Thursday, August 20, 2015

Birth Rite Citizenship Under the Fourteenth Amendment

     The issue of birth rite citizenship under the 14th amendment to the U.S. constitution has unfortunately become an issue for some in the Republican primary race. I say unfortunately because once again some on the Right insist on making Republicans in general look obtuse and disconnected from political reality. One can argue about what the 14th amendment intended or did not intend with regards to granting citizenship to anyone born on American soil, but when it comes down to it the best these birth rite citizenship deniers can hope for is a stale mate when it comes to the actual constitutional definition of that controversial amendment.
     The argument I have heard made by some on the Right like Mark Levin is that birth rite citizenship does not exist under the 14th amendment if one considers the entirety of this contentious statement. Their entire argument rests upon redefinition of one word, i.e. jurisdiction. This is the word used in the clause immediately following the one which grants citizenship to anyone born on American soil. It adds the disclaimer that the potential citizen must also be under the jurisdiction of the United States.
     Those who deny the citizenship authority of the 14th amendment strain credulity by saying that jurisdiction actually means allegiance. That the citizen in waiting should have allegiance to the United States, not simply be born here. There is no definition of jurisdiction, nor any synonym of that word, that would lead one to make the intellectual argument that somehow it is connected to allegiance. Is there anyone who thinks that if the framers of the 14th amendment would have meant allegiance they would have just said so, and not couched it in the completely different word jurisdiction.
     The other argument that is made by some who argue against the 14th amendment's birth rite citizenship is that the constitution in Article 1, Section 8 gives congress the authority over making naturalization laws, and therefore can simply revoke  the birth rite citizenship making ability of the 14th amendment without changing the constitution. This would be a fools errand for the Republicans to initiate because it would surely be vetoed by President Obama and it is a certainty they would not get Democrats to join them in overriding that veto.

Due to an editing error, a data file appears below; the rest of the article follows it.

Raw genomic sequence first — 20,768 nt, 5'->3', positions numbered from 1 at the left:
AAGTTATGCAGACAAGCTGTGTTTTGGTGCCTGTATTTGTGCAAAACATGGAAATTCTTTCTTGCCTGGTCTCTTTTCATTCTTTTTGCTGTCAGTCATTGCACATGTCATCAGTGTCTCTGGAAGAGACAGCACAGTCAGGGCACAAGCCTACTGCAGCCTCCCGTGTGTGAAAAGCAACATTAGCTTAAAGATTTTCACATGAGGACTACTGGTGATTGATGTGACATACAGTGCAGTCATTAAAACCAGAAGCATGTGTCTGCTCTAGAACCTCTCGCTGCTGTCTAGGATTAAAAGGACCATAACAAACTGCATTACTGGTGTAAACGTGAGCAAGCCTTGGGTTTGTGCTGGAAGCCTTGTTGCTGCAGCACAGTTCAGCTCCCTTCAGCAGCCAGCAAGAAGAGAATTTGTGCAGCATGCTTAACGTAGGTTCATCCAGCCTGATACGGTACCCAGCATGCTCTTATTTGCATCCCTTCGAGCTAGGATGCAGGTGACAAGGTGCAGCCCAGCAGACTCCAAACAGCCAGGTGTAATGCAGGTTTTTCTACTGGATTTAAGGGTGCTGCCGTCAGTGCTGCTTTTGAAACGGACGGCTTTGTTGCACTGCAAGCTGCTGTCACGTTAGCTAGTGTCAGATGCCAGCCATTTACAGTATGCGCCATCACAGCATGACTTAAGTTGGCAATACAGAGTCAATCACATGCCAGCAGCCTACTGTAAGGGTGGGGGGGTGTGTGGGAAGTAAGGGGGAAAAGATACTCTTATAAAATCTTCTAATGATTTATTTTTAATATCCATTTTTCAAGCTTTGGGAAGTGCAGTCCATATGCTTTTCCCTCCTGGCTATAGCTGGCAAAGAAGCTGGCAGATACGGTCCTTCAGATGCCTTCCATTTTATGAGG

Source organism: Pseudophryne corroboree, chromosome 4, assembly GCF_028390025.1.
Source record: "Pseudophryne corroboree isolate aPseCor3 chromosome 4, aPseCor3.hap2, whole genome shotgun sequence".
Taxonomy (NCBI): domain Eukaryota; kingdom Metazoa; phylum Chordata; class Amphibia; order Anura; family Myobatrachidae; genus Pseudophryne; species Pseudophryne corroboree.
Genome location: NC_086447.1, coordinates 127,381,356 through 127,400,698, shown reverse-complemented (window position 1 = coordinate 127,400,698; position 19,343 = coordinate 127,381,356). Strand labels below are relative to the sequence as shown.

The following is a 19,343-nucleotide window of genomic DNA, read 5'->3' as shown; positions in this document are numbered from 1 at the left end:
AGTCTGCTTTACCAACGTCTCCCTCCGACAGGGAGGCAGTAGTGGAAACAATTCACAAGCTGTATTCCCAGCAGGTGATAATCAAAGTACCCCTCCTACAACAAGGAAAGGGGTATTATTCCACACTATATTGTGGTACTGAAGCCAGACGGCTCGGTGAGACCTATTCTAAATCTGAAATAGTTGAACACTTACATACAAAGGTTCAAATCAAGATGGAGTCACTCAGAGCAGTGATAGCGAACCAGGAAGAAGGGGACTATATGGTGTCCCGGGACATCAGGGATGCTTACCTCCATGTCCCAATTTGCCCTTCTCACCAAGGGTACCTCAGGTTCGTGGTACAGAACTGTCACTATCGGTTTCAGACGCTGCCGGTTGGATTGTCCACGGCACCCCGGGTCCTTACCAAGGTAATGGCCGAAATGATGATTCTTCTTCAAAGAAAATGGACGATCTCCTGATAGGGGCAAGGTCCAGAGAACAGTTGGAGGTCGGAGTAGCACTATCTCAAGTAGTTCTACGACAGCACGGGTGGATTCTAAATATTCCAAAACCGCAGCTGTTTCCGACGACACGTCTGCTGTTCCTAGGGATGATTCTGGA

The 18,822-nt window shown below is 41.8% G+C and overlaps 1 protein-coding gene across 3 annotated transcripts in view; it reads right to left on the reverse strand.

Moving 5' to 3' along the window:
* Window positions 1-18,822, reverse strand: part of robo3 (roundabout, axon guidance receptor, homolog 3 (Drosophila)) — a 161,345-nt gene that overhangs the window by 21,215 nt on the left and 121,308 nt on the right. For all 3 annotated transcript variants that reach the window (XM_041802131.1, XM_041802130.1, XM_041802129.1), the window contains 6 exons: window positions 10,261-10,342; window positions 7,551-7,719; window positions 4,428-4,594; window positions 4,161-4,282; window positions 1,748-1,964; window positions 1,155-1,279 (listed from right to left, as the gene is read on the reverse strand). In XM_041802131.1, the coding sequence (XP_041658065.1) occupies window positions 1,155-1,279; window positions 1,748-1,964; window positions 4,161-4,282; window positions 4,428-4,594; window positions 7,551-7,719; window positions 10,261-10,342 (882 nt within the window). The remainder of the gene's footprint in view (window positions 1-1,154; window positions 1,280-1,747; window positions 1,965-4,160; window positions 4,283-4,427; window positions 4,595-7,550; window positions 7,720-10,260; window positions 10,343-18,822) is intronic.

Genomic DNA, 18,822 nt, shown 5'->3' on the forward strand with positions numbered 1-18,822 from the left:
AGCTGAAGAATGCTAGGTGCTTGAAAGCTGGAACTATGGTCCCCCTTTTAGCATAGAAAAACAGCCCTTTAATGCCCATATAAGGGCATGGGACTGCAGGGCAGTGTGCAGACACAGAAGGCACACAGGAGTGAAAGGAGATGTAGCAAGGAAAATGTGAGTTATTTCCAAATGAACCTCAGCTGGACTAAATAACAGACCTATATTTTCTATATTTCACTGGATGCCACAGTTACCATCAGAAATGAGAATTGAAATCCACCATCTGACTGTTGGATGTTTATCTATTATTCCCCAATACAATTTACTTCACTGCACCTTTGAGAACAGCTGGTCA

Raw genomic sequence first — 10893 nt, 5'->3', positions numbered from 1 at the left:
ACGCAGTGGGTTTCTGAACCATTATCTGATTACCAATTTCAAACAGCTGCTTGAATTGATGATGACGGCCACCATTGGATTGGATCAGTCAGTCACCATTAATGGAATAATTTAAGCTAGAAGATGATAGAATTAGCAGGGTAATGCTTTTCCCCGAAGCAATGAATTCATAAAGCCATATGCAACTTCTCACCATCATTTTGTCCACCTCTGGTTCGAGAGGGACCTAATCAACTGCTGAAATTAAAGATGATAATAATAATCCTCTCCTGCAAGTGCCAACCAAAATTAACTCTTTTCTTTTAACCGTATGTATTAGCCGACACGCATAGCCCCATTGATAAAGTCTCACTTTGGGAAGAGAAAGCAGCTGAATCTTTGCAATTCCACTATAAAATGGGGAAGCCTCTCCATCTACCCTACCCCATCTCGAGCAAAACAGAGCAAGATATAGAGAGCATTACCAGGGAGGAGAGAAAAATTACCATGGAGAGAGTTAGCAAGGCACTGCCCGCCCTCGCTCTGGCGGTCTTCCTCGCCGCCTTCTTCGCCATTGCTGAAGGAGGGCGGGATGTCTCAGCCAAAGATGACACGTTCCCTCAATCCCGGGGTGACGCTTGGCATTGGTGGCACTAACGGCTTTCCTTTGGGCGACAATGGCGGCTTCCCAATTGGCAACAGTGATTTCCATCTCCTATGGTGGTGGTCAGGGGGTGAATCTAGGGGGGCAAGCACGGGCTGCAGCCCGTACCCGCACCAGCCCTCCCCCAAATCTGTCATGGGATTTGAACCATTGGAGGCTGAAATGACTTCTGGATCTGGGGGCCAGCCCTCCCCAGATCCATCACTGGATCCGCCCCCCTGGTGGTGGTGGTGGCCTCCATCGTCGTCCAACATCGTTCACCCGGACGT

Even the Article 1 powers of the congress is a specious argument for revoking birth rite citizenship. Clause 8, section 4 of the first constitutional Article clearly states that congress can make rules, not laws, with respect to naturalization. Now for those who say rules and laws are one in the same, why would the Framers of the constitution use rules in some clauses and laws in others? They clearly meant to make a distinction between the two and meant to funnel major changes with respect to naturalization into the constitutional amendment process.
     Even if those in favor of revoking the birth rite citizenship authority of the 14th amendment were completely correct, what is the political advantage to Republicans in a presidential primary season for taking up this cause? Absolutely none. In fact it will feed into the narrative that some have that Republicans are nativists and anti-immigrant. Besides, birth rite citizenship is just a small part of the illegal immigration problem that we have, why spend our political energy on it instead of on solutions that may have bi-partisan support and go much further to solving the problem?

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